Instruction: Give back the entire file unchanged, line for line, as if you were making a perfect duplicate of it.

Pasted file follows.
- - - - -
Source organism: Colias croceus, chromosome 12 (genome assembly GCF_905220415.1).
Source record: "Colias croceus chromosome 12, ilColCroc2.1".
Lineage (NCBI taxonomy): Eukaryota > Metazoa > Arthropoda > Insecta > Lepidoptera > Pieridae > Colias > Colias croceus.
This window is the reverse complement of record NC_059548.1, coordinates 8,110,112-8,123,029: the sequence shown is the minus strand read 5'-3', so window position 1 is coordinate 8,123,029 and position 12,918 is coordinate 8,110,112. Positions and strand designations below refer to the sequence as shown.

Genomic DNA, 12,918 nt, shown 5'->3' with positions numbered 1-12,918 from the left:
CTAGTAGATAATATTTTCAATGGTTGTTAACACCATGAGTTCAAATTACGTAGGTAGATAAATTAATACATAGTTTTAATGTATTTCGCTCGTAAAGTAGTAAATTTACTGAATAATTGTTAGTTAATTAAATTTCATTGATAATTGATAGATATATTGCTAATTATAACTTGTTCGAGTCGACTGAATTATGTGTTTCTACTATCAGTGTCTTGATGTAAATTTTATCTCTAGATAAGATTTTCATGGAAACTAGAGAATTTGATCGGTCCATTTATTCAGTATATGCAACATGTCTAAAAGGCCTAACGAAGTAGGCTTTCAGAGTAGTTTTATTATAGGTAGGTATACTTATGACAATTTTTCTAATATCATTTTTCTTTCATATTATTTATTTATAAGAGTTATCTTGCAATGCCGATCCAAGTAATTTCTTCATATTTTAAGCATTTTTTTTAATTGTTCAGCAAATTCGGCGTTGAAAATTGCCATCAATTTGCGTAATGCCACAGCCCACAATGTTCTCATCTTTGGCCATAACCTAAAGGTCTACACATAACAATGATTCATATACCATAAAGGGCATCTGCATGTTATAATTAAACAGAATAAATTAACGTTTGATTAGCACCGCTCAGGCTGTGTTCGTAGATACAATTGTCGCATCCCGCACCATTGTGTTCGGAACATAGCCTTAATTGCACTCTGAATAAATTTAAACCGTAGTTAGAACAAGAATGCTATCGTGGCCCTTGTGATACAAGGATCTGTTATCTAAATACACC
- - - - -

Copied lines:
Source organism: Colias croceus, chromosome 12 (genome assembly GCF_905220415.1).
Source record: "Colias croceus chromosome 12, ilColCroc2.1".
Lineage (NCBI taxonomy): Eukaryota > Metazoa > Arthropoda > Insecta > Lepidoptera > Pieridae > Colias > Colias croceus.
This window is the reverse complement of record NC_059548.1, coordinates 8,110,112-8,123,029: the sequence shown is the minus strand read 5'-3', so window position 1 is coordinate 8,123,029 and position 12,918 is coordinate 8,110,112. Positions and strand designations below refer to the sequence as shown.

Genomic DNA, 12,918 nt, shown 5'->3' with positions numbered 1-12,918 from the left:
CTAGTAGATAATATTTTCAATGGTTGTTAACACCATGAGTTCAAATTACGTAGGTAGATAAATTAATACATAGTTTTAATGTATTTCGCTCGTAAAGTAGTAAATTTACTGAATAATTGTTAGTTAATTAAATTTCATTGATAATTGATAGATATATTGCTAATTATAACTTGTTCGAGTCGACTGAATTATGTGTTTCTACTATCAGTGTCTTGATGTAAATTTTATCTCTAGATAAGATTTTCATGGAAACTAGAGAATTTGATCGGTCCATTTATTCAGTATATGCAACATGTCTAAAAGGCCTAACGAAGTAGGCTTTCAGAGTAGTTTTATTATAGGTAGGTATACTTATGACAATTTTTCTAATATCATTTTTCTTTCATATTATTTATTTATAAGAGTTATCTTGCAATGCCGATCCAAGTAATTTCTTCATATTTTAAGCATTTTTTTTAATTGTTCAGCAAATTCGGCGTTGAAAATTGCCATCAATTTGCGTAATGCCACAGCCCACAATGTTCTCATCTTTGGCCATAACCTAAAGGTCTACACATAACAATGATTCATATACCATAAAGGGCATCTGCATGTTATAATTAAACAGAATAAATTAACGTTTGATTAGCACCGCTCAGGCTGTGTTCGTAGATACAATTGTCGCATCCCGCACCATTGTGTTCGGAACATAGCCTTAATTGCACTCTGAATAAATTTAAACCGTAGTTAGAACAAGAATGCTATCGTGGCCCTTGTGATACAAGGATCTGTTATCTAAATACACC